Whether you are a current or former college student with school loans, you have financial decisions to make due to the COVID-19 pandemic. The recently passed CARES Act provides relief for federal student loan borrowers, but you may need to quickly pay back your 529 plan for any refunds received for college expenses.

Federal Student Loan Borrowers

Thanks to the CARES Act, payments are temporarily suspended for federal student loan borrowers with direct loans or parent PLUS loans. Regardless of your federal student loan servicer (likely Nelnet, Navient, Great Lakes, or FedLoan), you should have received communication that your loans are now in “forbearance” until September 30, 2020.

What does forbearance mean?  Borrowers of direct federal loans are not required to make payments for the next six months.  Additionally, the interest rate on these federal loans is set at 0% until the forbearance period is over.  No interest will accrue over this period.  If you have automatic payments set up, your student loan servicer has likely already changed your next payment to debit after September 30.  And, if you made a payment after March 13, 2020, you can request a refund from your loan servicer.

For those hoping to eventually have federal loans forgiven through the Public Service Loan Forgiveness (PSLF) program – don’t be worried.  If you continue working full-time for a qualifying employer during the forbearance period, you will continue to receive credit toward PSLF throughout the period as if you made on-time payments.

If your federal student loans are currently in default, the CARES Act stipulates all collection efforts such as wage, tax refund, and Social Security benefit garnishment will be paused until September 30.  Private collection agencies contracted through the U.S. Department of Education have also been instructed to cease collection calls during this time.

Unfortunately, private student loans are not eligible for the same forbearance provisions.  If you have private loans and would benefit from assistance during this time, contact your loan servicer directly.  Some private loan servicers are offering options due to the pandemic. 

Loan Repayment Strategy

Should you continue making payments on your federal student loan debt during forbearance if you are able?  It depends.  Start with answering these questions, in order:

Do you have an emergency fund established with 3 to 6 months of living expenses?

  • If the answer is no, redirect student loan payments towards building your emergency fund first.

Do you have other outstanding debt with higher interest rates than your federal student loans (think credit card debt, car loans, etc.)?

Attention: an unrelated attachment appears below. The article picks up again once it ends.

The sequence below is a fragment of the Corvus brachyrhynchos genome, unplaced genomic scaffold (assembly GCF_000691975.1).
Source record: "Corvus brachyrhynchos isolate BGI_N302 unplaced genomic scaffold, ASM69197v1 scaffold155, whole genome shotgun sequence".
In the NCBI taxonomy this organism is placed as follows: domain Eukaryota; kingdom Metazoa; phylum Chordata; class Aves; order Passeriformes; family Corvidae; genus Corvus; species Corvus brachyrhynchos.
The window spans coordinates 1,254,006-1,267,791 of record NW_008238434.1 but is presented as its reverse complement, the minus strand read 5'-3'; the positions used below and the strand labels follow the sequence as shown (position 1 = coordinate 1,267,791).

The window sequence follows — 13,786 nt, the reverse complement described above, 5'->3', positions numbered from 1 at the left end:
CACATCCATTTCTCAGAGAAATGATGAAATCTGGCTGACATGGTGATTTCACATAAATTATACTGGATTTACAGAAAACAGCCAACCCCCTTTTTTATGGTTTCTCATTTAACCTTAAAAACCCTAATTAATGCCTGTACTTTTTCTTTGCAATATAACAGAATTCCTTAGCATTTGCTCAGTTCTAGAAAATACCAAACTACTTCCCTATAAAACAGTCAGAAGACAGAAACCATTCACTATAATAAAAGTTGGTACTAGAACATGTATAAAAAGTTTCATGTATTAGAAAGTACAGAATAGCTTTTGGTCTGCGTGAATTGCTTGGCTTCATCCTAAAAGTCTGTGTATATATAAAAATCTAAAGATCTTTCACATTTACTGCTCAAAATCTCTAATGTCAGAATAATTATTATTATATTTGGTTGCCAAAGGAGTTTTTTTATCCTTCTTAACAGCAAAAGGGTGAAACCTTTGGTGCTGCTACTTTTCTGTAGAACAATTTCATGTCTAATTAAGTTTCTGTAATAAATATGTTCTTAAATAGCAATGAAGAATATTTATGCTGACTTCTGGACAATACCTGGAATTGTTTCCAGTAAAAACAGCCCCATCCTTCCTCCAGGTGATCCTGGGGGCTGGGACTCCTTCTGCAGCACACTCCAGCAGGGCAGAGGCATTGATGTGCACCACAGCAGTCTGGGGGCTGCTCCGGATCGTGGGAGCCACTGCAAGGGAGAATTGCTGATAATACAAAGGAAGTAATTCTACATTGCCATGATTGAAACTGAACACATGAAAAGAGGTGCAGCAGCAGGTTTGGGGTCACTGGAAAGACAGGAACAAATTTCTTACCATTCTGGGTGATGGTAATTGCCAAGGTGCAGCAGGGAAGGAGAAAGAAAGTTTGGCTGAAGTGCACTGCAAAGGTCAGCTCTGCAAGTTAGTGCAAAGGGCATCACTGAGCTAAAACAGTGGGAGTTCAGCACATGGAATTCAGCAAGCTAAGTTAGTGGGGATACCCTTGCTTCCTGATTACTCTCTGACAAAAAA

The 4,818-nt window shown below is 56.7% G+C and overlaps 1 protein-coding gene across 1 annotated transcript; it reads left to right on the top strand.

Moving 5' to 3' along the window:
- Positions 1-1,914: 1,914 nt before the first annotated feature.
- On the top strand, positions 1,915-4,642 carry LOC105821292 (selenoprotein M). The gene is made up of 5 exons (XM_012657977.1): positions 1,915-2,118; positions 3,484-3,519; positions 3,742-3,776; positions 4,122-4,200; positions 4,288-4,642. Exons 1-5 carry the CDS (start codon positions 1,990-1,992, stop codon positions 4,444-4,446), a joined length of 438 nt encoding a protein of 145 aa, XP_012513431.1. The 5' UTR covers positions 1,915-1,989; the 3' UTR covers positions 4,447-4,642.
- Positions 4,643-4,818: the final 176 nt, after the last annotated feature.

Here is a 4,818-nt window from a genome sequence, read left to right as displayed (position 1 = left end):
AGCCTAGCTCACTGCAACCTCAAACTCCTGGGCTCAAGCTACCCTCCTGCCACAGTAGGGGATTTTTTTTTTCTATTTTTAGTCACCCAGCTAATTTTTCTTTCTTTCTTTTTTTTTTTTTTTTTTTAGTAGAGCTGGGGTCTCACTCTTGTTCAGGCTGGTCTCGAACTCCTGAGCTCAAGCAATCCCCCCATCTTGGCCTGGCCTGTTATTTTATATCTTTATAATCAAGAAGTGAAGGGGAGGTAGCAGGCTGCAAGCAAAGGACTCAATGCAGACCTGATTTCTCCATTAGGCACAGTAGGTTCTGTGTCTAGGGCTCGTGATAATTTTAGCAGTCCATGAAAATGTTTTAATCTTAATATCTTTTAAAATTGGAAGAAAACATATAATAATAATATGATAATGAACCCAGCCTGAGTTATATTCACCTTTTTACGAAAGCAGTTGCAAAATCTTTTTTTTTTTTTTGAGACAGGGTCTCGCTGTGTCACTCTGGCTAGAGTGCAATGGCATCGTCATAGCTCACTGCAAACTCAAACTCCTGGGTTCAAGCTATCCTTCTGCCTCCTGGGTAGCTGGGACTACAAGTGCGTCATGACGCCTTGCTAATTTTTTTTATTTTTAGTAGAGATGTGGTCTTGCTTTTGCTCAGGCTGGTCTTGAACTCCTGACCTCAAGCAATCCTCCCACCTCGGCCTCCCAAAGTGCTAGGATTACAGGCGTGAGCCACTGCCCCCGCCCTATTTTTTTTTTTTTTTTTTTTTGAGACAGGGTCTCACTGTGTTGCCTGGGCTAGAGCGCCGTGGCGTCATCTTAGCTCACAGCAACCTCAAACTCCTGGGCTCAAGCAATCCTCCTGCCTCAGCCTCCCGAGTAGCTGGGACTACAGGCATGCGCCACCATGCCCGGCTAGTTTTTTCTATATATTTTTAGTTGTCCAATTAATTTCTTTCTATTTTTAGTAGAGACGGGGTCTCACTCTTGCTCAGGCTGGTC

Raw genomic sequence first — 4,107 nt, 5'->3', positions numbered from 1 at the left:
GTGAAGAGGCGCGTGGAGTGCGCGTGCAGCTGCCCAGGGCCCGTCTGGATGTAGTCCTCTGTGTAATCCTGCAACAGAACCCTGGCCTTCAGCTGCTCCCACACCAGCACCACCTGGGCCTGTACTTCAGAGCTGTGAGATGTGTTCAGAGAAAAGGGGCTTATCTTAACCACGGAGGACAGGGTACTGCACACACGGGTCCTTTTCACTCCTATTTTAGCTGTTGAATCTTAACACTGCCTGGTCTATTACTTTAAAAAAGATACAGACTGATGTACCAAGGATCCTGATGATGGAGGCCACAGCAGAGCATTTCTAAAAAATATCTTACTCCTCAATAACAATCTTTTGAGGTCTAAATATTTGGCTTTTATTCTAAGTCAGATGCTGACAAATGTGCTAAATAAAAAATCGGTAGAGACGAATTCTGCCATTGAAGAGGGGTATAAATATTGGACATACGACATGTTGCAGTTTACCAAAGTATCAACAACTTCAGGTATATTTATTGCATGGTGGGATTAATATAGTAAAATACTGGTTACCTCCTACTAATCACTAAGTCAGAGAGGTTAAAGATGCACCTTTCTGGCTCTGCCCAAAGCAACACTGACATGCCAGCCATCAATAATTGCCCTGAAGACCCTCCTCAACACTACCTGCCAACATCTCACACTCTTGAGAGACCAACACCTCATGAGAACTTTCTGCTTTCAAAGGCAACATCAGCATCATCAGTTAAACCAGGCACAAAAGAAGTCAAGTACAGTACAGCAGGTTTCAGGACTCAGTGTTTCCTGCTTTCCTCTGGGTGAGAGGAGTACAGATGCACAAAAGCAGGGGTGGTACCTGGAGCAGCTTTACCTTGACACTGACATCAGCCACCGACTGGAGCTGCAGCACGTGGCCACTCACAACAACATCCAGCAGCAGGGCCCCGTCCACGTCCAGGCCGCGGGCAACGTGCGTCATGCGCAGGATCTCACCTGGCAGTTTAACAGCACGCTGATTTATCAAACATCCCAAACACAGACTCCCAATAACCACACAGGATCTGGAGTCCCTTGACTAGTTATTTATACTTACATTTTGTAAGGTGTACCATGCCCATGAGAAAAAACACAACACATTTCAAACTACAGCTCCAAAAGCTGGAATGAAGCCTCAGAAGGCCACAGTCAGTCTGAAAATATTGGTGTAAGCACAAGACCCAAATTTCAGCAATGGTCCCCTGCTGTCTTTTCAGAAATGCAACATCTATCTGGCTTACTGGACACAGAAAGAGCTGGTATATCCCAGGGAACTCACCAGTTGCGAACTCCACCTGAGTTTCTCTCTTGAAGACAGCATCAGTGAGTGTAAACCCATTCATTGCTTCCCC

• If the answer is yes, redirect student loan payments towards paying off higher interest debt first.

Do you have an established emergency fund and all other outstanding debt has a lower interest rate than your federal college loans?

  • If the answer is yes, there are definite benefits to continuing to repay your federal student loan debt.

Why keep paying your student loans?  Since federal student loan debt will not accrue any interest during the six-month forbearance period, the full payment made during this time will be applied directly towards the principal.  This strategy will allow you to pay down your principal balance at a quicker speed.  If you want to continue making payments, you will need to contact your federal student loan servicer directly and make the payments manually via your online account.

529 Plans: Tuition, Room and Board Refunds

Since many campuses across America closed for the spring semester due to coronavirus concerns, universities and vocational schools have switched to online learning or canceled classes completely.  Because of this, many students and parents may receive partial or full refunds of any money previously paid for tuition, room, and board for the current semester.

Families that distributed funds from 529 plans to cover these expenses have 60 days to re-contribute any refunded payments made from 529 plans.  If refunded 529 plan monies are not re-contributed, income taxes and a 10% penalty could potentially be owed on the refunded amount.


Do you have more questions on the intricacies of the CARES Act federal student loan forbearance?  If so, visit: studentaid.gov/coronavirus.  

If you are fortunate enough to continue making payments on your federal student loan debt, make sure your emergency fund is established, and your higher-interest debt is paid off first.   Lastly, for families with college students and 529 plans, pay attention to those refunds!  You have 60 days to re-contribute and avoid taxes and penalties.

Abby VanDerHeyden is a Wealth Advisor & GenerationNext Team Leader with Bedel Financial Consulting, Inc., a wealth management firm located in Indianapolis. For more information, visit their website at or email Abby.

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